She focused in particular on eliminating opportunity and achievement gaps for children of color, immigrant children, students who are learning English, children with special needs, and those living in poverty. Kim organized parents to successfully advocate for a new dual language school in 2014, helped to write the 2016 BPS policy on closing the opportunity and achievement gaps, and supported students at Boston Latin School in advocating for greater diversity in Boston’s exam schools.
Kim was elected to the City Council after winning a 13-candidate race in 2017, and she is the first woman to represent District 7, which includes most of Roxbury, and parts of the South End, Dorchester, and Fenway. On the City Council, Kim prioritized responsiveness and accessibility to residents, hosting regular coffee hours, community meetings, and town halls in her district. Kim sponsored hearings on issues ranging from displacement and gentrification to teacher diversity in Boston Public Schools.
Throughout her work, she remains focused on equity, economic justice, and civil rights. She has been a steadfast leader in pushing for greater equity, accountability, and transparency in City contracting, in ensuring diversity in hiring, advocating for equity in education, housing that is affordable, and in supporting families impacted by trauma. Kim has also worked to expand access to voting, reliable and equitable public transit, PILOT reform, and has stood in solidarity with workers seeking to unionize and improve working conditions for working families.
In 2019, during her first term on the Boston City Council, she authored groundbreaking legislation to equitably regulate cannabis in the City of Boston. Her ordinance prioritizes companies with diverse ownership from communities disproportionately impacted by the war on drugs and ensures equity, transparency, and accountability. In 2020 Kim became President of the most diverse City Council in Boston’s history, and becoming the third woman of color in succession to lead the body.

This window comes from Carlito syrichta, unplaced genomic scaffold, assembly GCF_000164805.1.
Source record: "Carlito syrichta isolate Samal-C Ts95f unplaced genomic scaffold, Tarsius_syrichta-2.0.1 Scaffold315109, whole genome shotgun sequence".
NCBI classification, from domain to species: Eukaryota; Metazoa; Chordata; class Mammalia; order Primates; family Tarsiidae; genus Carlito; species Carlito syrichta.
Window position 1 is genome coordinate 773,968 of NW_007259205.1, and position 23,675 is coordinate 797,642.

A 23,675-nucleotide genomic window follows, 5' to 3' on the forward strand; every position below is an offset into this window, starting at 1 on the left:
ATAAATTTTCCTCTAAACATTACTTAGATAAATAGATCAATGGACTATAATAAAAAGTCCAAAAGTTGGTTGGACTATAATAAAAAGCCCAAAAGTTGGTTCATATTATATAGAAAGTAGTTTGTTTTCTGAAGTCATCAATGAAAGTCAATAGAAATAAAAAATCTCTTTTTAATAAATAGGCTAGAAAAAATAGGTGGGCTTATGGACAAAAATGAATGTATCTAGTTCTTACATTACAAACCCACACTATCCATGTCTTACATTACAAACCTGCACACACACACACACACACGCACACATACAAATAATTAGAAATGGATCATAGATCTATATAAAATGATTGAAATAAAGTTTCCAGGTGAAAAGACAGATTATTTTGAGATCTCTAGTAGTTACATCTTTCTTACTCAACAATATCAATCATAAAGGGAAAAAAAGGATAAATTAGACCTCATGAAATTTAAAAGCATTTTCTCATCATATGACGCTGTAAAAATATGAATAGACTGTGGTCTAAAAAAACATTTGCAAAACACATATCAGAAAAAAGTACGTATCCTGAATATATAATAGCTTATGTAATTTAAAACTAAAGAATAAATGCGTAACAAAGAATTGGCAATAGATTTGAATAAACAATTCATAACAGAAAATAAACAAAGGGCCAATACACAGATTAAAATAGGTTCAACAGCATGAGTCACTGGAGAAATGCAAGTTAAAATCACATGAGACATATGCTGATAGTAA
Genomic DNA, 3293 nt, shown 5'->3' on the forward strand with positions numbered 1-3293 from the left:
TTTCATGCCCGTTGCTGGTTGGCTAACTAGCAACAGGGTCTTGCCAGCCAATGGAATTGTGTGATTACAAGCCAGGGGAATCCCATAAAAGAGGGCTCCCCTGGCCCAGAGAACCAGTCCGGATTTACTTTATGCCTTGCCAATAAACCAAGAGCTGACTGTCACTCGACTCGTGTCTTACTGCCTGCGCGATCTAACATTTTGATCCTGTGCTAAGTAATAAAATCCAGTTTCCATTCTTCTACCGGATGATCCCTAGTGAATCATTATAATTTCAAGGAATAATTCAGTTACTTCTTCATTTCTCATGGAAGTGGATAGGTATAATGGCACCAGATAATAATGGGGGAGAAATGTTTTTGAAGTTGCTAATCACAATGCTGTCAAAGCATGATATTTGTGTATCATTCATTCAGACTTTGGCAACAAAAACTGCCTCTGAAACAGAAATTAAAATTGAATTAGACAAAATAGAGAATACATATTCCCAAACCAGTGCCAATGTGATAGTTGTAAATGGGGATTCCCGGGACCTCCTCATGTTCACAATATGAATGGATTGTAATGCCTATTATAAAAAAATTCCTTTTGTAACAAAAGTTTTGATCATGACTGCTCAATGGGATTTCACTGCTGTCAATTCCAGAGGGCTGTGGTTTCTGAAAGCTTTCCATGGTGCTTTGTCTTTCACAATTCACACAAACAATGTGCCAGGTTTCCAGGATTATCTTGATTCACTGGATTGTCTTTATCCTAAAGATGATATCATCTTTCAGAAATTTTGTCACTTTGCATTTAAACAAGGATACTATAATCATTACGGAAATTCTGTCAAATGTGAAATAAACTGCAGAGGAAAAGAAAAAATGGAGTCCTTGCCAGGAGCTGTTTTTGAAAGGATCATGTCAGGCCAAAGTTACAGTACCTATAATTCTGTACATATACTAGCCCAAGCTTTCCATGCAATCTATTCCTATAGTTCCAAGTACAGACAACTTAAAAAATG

“A community where all the tribes are welcome, and all the gifts are shared.”
– MEL KING
As Council President, Kim led the Council during the twin pandemics of Covid-19 and the national reckoning over racial injustice. She advocated for rental relief, eviction protections, and food access to protect our most vulnerable communities, help small businesses, and to shine a light on the virus’s disproportionate impact on Black and Latinx communities. During the mayoral transition, she worked closely with the Walsh administration to ensure a seamless transition.
As Mayor, Janey’s number one focus is leading Boston’s recovery, distributing the Covid-19 vaccine in a timely and equitable manner, getting our children back to school in a safe environment for students and teachers, and making sure that our economic recovery focuses on those communities most affected by the pandemic.
Kim believes that too many of our neighbors have been left out of Boston’s success. While big corporations and a select few individuals have prospered enormously during the city’s many booms, most residents face higher costs of living and stagnant incomes.
Seniors struggle to afford rising rents or expensive home repairs, working families seeking to buy their own home are not able to find an affordable option in the City, and those living in affordable housing face an increasing threat of displacement. So now, as the city rebuilds from this crisis, it is essential to make sure we recover equitably and give these traditionally underserved communities their fair share of relief.
A historic Mayor, who will take over at a historic moment of crisis, Kim Janey is committed to maintaining stability in city services, helping Boston recover, and making sure no community is left out of the economic recovery. From taking the bus to Charlestown as an 11-year-old girl, to taking the bus to City Hall as Boston’s first Black, first woman mayor, Kim Janey will be a mayor for every Bostonian.